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AMC Networks CEO: Early ‘Rectify’ Access Driving Sundance Channel Monetization

9 May, 2013 By: Erik Gruenwedel

AMC Networks has been airing episodes of Sundance Channel’s original series in select movie theaters, cable VOD services and Netflix Canada since its March 14 broadcast premiere — a strategy the premium TV platform intends to expand, said CEO Josh Sapan.

Speaking May 9 in a fiscal call, Sapan said that with the success of “Top of the Lake” and “Rectify,” steps are being taken to better monetize original programming than through a conventional ad-supported business model.

“Rectify” is about a man, Daniel, who is released from death row after 19 years following an apparent wrongful conviction. As he struggles to adapt to his new life, Daniel’s homecoming reignites the fears of a small town and threatens to shatter his family’s fragile peace.

Netflix is streaming separate episodes (no full-season availability) following the domestic TV broadcast in Canada only.

“We tried to get people to watch and refer their friends and others to it and we think there’s been some success,” Sapan said. “We sort of ran that SVOD playbook in advance of season 1.”

Meanwhile, AMC reported first-quarter (ended March 31) net income of  $62 million, compared with $43 million in the first quarter of 2012. Revenue increased 17% to $382 million.

AMC, which includes premium TV channels AMC (original series “The Walking Dead,” “Breaking Bad,” “Portlandia”), WE.tv, Sundance Channel (“Top of the Lake,” and “Rectify”) and IFC, said the revenue growth was due in part  to the increase in digital distribution associated with the SVOD release of IFC programming on Netflix, as well as electronic sellthrough principally related to AMC's scripted originals.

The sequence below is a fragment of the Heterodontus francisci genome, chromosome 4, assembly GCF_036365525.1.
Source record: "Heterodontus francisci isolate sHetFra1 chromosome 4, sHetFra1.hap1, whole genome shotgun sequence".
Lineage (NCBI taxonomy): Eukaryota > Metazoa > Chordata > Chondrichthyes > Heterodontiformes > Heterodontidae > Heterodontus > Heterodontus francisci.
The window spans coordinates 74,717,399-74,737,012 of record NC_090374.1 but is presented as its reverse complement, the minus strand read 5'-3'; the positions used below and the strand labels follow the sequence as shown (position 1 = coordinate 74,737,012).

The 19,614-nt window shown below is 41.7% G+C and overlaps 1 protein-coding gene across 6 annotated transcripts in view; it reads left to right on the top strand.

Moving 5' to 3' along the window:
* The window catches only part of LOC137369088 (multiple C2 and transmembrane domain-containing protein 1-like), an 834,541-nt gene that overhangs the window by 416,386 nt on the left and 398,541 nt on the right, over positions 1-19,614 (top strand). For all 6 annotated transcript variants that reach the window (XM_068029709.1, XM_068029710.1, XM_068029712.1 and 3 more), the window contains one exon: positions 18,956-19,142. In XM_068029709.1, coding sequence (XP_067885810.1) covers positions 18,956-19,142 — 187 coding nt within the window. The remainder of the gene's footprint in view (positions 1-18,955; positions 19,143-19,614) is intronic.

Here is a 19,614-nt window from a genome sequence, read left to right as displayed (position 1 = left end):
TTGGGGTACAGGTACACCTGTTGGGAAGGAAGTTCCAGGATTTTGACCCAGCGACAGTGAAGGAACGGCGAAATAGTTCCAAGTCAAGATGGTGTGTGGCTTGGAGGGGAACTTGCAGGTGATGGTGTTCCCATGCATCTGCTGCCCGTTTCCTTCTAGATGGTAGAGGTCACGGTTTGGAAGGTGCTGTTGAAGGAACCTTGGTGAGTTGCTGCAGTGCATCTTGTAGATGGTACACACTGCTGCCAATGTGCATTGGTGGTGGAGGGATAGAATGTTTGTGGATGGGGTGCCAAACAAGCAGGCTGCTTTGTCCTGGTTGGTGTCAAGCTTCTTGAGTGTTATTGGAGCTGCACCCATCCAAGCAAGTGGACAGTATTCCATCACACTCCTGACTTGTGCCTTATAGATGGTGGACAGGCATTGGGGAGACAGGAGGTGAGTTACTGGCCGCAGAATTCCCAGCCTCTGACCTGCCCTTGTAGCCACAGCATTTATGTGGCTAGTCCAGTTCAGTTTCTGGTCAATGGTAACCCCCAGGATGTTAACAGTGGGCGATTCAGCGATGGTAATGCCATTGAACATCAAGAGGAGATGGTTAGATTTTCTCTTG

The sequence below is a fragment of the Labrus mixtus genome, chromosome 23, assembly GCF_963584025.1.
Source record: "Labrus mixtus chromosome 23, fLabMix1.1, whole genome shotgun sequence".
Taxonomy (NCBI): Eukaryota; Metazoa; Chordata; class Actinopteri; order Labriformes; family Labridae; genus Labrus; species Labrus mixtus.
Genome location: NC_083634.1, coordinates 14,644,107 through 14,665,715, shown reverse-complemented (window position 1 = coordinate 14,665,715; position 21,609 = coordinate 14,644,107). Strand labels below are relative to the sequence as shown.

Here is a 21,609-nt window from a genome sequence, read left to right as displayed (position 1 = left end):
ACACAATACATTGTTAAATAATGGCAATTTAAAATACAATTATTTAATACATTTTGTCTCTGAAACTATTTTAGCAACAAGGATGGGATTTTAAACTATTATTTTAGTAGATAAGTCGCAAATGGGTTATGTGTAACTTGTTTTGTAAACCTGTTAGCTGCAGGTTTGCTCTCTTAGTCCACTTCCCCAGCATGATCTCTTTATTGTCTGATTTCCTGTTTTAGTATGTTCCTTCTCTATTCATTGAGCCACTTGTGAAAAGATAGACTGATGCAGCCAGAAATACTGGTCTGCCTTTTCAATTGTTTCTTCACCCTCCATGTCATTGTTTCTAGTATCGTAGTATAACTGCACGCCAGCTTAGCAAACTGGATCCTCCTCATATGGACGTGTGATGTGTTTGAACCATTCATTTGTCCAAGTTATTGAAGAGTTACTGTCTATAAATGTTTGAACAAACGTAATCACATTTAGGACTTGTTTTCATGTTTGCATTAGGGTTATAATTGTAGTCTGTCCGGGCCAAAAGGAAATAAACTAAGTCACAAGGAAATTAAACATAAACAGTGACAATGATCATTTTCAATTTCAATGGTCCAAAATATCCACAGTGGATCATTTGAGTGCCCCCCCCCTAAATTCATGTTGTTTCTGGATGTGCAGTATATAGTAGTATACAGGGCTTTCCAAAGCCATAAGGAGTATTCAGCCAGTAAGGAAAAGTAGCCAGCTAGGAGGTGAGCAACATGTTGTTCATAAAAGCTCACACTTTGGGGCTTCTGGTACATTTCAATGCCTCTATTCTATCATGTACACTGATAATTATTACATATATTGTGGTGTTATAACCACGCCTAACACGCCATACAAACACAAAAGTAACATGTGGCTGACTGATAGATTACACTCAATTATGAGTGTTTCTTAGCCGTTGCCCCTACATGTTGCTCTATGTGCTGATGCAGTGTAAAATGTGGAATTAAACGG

Interestingly, Sapan said AMC doesn’t have the international scale to justify acquiring its own programming for digital distribution on its own platforms.

“We don't have enough breadth to be necessarily be the buyer of our own shows and the prices are too good to pass up the sale to a third-party [i.e. Netflix],” Sapan said. “So we think that content investment is key, and we think it is truly important over the near and mid and long term.”

Separately, AMC reported a $175 million payment as part of $700 million legal settlement with Dish Network regarding the failed Voom HD platform. AMC expected to realize another $133 million payment during the current second quarter.

AMC lost 200,000 subscribers during the period to finish with 98.7 million. Meanwhile, WE.tv gained 300,000 subs to close at 81.8 million; IFC gained 700,000 subs to close at 70.3 million, and Sundance gained 100,000 subs to close at 50.3 million, according to Nielsen data.

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